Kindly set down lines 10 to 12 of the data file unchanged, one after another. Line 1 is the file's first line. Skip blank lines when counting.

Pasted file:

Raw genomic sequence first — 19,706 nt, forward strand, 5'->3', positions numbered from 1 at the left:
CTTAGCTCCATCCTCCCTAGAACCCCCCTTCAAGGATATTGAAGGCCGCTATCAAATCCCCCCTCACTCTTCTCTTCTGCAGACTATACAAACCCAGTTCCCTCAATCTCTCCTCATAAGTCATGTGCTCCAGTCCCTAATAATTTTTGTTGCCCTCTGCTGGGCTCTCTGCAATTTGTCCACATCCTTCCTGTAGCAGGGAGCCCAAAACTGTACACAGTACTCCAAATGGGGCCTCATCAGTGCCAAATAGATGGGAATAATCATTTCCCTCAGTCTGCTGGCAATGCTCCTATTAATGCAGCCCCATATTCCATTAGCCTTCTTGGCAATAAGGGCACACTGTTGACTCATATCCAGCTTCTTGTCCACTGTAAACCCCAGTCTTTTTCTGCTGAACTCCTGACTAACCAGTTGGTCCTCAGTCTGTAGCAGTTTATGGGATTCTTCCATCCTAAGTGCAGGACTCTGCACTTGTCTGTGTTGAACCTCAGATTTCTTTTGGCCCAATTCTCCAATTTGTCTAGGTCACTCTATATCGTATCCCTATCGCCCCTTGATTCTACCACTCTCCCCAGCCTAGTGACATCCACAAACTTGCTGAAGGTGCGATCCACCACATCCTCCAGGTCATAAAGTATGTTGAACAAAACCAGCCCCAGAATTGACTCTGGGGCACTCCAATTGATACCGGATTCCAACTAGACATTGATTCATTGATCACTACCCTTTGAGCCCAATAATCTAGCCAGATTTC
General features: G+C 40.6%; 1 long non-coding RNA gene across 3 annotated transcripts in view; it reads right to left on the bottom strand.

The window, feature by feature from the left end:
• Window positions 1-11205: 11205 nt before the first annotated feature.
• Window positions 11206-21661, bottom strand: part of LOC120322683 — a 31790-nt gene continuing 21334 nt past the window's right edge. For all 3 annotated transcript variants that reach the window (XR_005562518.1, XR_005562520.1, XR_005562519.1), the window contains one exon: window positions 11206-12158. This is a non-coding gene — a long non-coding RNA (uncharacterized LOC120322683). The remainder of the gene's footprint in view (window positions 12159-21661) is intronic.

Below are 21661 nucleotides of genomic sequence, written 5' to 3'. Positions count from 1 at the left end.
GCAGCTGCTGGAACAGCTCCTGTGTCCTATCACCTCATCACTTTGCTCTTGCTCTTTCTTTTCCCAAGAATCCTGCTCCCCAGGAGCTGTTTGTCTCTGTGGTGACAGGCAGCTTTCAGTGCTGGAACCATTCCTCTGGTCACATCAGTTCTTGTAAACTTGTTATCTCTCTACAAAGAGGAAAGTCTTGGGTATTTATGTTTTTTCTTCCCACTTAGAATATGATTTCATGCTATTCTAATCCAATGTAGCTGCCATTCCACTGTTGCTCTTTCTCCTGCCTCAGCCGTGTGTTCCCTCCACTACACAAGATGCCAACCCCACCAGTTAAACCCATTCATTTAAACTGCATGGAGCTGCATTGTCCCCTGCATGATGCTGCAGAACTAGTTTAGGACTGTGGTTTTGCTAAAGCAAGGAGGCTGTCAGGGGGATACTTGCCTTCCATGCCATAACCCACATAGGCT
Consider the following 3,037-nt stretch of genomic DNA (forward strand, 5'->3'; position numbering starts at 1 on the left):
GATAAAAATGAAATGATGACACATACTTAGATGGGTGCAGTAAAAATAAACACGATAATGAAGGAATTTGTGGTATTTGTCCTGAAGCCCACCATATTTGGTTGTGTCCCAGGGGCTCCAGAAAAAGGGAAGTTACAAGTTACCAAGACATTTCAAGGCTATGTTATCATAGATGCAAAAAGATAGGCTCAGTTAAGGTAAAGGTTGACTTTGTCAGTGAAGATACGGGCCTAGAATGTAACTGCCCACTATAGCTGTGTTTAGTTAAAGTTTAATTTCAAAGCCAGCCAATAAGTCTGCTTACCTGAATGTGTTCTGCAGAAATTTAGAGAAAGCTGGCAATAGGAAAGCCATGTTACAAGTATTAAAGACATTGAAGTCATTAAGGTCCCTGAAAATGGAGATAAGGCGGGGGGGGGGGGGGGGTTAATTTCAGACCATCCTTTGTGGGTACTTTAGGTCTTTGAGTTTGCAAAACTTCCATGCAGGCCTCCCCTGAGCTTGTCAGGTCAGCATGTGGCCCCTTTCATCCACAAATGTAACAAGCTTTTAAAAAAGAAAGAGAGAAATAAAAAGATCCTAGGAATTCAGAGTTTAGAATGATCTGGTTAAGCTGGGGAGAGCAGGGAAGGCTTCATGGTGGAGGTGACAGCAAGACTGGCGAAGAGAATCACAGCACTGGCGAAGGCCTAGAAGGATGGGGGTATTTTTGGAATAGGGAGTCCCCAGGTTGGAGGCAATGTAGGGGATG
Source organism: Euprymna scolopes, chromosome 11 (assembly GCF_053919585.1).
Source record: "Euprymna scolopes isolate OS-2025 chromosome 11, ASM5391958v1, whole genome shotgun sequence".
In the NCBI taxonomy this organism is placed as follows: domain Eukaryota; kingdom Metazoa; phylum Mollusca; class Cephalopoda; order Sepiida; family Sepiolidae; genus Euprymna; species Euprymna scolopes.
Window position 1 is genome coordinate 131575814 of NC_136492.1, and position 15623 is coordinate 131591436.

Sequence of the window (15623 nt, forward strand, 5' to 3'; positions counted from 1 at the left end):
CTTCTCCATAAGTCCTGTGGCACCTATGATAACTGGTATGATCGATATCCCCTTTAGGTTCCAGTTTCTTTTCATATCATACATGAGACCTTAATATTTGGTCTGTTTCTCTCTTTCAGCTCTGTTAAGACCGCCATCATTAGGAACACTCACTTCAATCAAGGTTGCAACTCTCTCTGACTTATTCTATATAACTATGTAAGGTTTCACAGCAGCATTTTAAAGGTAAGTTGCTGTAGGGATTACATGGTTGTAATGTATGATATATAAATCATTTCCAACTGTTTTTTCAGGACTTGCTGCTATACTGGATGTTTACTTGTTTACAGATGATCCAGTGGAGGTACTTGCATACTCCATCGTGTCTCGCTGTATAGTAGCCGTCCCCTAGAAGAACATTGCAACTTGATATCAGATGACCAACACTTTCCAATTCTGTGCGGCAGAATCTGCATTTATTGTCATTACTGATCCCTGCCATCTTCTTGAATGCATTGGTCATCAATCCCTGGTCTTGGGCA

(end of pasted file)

GATAAAAATGAAATGATGACACATACTTAGATGGGTGCAGTAAAAATAAACACGATAATGAAGGAATTTGTGGTATTTGTCCTGAAGCCCACCATATTTGGTTGTGTCCCAGGGGCTCCAGAAAAAGGGAAGTTACAAGTTACCAAGACATTTCAAGGCTATGTTATCATAGATGCAAAAAGATAGGCTCAGTTAAGGTAAAGGTTGACTTTGTCAGTGAAGATACGGGCCTAGAATGTAACTGCCCACTATAGCTGTGTTTAGTTAAAGTTTAATTTCAAAGCCAGCCAATAAGTCTGCTTACCTGAATGTGTTCTGCAGAAATTTAGAGAAAGCTGGCAATAGGAAAGCCATGTTACAAGTATTAAAGACATTGAAGTCATTAAGGTCCCTGAAAATGGAGATAAGGCGGGGGGGGGGGGGGGGTTAATTTCAGACCATCCTTTGTGGGTACTTTAGGTCTTTGAGTTTGCAAAACTTCCATGCAGGCCTCCCCTGAGCTTGTCAGGTCAGCATGTGGCCCCTTTCATCCACAAATGTAACAAGCTTTTAAAAAAGAAAGAGAGAAATAAAAAGATCCTAGGAATTCAGAGTTTAGAATGATCTGGTTAAGCTGGGGAGAGCAGGGAAGGCTTCATGGTGGAGGTGACAGCAAGACTGGCGAAGAGAATCACAGCACTGGCGAAGGCCTAGAAGGATGGGGGTATTTTTGGAATAGGGAGTCCCCAGGTTGGAGGCAATGTAGGGGATG
Source organism: Euprymna scolopes, chromosome 11 (assembly GCF_053919585.1).
Source record: "Euprymna scolopes isolate OS-2025 chromosome 11, ASM5391958v1, whole genome shotgun sequence".